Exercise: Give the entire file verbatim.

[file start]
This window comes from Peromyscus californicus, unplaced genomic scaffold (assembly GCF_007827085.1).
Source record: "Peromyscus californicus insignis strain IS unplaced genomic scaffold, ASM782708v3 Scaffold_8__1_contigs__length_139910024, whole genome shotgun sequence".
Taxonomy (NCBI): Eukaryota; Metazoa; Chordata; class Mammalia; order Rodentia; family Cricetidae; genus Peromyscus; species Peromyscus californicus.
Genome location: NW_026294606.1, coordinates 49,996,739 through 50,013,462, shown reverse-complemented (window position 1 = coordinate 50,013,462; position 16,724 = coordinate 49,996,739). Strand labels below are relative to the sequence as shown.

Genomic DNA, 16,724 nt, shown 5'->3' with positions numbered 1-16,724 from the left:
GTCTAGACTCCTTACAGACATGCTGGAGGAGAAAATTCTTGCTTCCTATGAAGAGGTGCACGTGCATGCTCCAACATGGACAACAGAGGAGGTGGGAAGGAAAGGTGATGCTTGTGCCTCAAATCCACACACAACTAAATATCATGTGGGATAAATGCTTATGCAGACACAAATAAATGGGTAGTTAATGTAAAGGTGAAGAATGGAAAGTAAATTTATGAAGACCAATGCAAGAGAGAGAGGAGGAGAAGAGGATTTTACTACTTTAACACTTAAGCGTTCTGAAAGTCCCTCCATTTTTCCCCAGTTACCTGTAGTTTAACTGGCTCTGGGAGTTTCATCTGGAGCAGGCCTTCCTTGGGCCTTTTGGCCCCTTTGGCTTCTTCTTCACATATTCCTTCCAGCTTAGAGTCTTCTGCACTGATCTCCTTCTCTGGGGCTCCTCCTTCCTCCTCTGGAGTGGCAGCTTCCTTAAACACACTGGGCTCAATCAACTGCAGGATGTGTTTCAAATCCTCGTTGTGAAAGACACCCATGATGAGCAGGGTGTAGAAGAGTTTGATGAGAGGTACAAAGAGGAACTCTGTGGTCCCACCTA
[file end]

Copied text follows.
This window comes from Peromyscus californicus, unplaced genomic scaffold (assembly GCF_007827085.1).
Source record: "Peromyscus californicus insignis strain IS unplaced genomic scaffold, ASM782708v3 Scaffold_8__1_contigs__length_139910024, whole genome shotgun sequence".
Taxonomy (NCBI): Eukaryota; Metazoa; Chordata; class Mammalia; order Rodentia; family Cricetidae; genus Peromyscus; species Peromyscus californicus.
Genome location: NW_026294606.1, coordinates 49,996,739 through 50,013,462, shown reverse-complemented (window position 1 = coordinate 50,013,462; position 16,724 = coordinate 49,996,739). Strand labels below are relative to the sequence as shown.

Genomic DNA, 16,724 nt, shown 5'->3' with positions numbered 1-16,724 from the left:
GTCTAGACTCCTTACAGACATGCTGGAGGAGAAAATTCTTGCTTCCTATGAAGAGGTGCACGTGCATGCTCCAACATGGACAACAGAGGAGGTGGGAAGGAAAGGTGATGCTTGTGCCTCAAATCCACACACAACTAAATATCATGTGGGATAAATGCTTATGCAGACACAAATAAATGGGTAGTTAATGTAAAGGTGAAGAATGGAAAGTAAATTTATGAAGACCAATGCAAGAGAGAGAGGAGGAGAAGAGGATTTTACTACTTTAACACTTAAGCGTTCTGAAAGTCCCTCCATTTTTCCCCAGTTACCTGTAGTTTAACTGGCTCTGGGAGTTTCATCTGGAGCAGGCCTTCCTTGGGCCTTTTGGCCCCTTTGGCTTCTTCTTCACATATTCCTTCCAGCTTAGAGTCTTCTGCACTGATCTCCTTCTCTGGGGCTCCTCCTTCCTCCTCTGGAGTGGCAGCTTCCTTAAACACACTGGGCTCAATCAACTGCAGGATGTGTTTCAAATCCTCGTTGTGAAAGACACCCATGATGAGCAGGGTGTAGAAGAGTTTGATGAGAGGTACAAAGAGGAACTCTGTGGTCCCACCTA